Ok. This looks nice. Notice, in particular, the substitution property says, if we have two StackSets, a and b, that are equal, applying some random function, f, to ‘a’ yields the same result as applying it to ‘b’. Yes: QuickCheck generates random functions on StackSets for us! (and yay for referential transparency, while we’re here).

We can add some more properties, and run them all together, with a little driver:

main = do
    let runT s a = do print s; a

    runT "Eq" $ do
        quickCheck prop_eq_refl
        quickCheck prop_eq_symm
        quickCheck prop_eq_tran
        quickCheck prop_eq_subs

Running these from the command line as:

    $ runhaskell Properties.hs
    "Eq"
    +++ OK, passed 100 tests.
    *** Gave up! Passed only 0 tests.
    *** Gave up! Passed only 0 tests.
    *** Gave up! Passed only 1 tests.

What happened? No tests failed, but QuickCheck gave up (after generating 500 test cases) for the new properties. The problem with the new tests is that they require identical StackSets to be generated, but our random generator doesn’t do that very often, with the result that not enough useful test data satisifed the ‘a == b’ constraint. We could modify the generator to produce more duplicates, but this doesn’t seem very interesting. Let’s instead look at testing window manager functions!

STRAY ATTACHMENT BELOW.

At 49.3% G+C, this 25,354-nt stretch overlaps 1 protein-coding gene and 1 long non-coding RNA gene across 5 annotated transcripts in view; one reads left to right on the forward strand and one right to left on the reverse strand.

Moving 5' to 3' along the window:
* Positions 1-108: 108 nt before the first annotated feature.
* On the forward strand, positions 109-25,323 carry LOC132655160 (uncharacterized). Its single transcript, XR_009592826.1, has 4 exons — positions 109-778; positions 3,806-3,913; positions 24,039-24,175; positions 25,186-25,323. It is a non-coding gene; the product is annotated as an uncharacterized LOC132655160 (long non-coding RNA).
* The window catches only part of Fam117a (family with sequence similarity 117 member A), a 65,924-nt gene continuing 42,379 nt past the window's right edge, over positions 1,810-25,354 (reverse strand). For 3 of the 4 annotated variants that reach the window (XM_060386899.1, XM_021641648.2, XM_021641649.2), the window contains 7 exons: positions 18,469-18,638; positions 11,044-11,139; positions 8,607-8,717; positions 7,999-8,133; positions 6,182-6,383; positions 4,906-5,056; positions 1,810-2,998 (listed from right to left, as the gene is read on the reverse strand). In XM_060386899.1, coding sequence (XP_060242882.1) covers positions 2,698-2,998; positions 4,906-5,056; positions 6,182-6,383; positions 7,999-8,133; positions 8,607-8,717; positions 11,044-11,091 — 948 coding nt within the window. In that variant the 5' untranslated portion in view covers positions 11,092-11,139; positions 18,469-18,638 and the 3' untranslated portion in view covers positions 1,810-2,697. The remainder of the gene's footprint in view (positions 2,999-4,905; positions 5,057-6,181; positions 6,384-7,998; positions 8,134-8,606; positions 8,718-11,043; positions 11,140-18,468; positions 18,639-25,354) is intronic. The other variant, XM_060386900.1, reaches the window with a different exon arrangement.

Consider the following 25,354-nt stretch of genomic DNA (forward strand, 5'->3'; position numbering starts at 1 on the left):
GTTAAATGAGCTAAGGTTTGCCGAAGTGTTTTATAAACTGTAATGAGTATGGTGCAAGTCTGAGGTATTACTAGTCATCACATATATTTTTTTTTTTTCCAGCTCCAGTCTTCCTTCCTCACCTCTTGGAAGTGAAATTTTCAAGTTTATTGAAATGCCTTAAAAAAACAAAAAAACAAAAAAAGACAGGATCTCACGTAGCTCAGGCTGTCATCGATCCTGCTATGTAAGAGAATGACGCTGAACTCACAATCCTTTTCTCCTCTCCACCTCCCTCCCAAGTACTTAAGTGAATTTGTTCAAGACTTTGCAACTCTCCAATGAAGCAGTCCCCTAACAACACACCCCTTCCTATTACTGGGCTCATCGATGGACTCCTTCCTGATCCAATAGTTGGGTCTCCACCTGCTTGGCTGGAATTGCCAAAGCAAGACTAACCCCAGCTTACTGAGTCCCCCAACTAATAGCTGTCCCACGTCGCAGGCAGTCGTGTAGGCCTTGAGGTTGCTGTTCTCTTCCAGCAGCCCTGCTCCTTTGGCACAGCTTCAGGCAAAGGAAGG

Automatic window manager testing

So the question is: what high level properties does our window manager have? If we look at the api, and think about the desired behaviour, there are some obvious nice properties that should hold. The first one being our StackSet invariants:

  • Each window occurs on only one workspace, and only once in a given stack
  • The index of the currently focused workspace should always be a valid workspace.

We can specify this invariant as a Haskell function:

    invariant :: StackSet a -> Bool
    invariant w = inBounds w && noDuplicates w 
        where
            inBounds x      = current x >= 0 && current x < sz
                where sz = size (stacks x)

            noDuplicates ws = nub xs == xs
                where xs = concat . elems . stacks $ ws

And now we can check this invariant holds for every StackSet generated by QuickCheck, and again, that it holds after applying functions from our window manager api, to modify StackSets:

    prop_invariant x = invariant x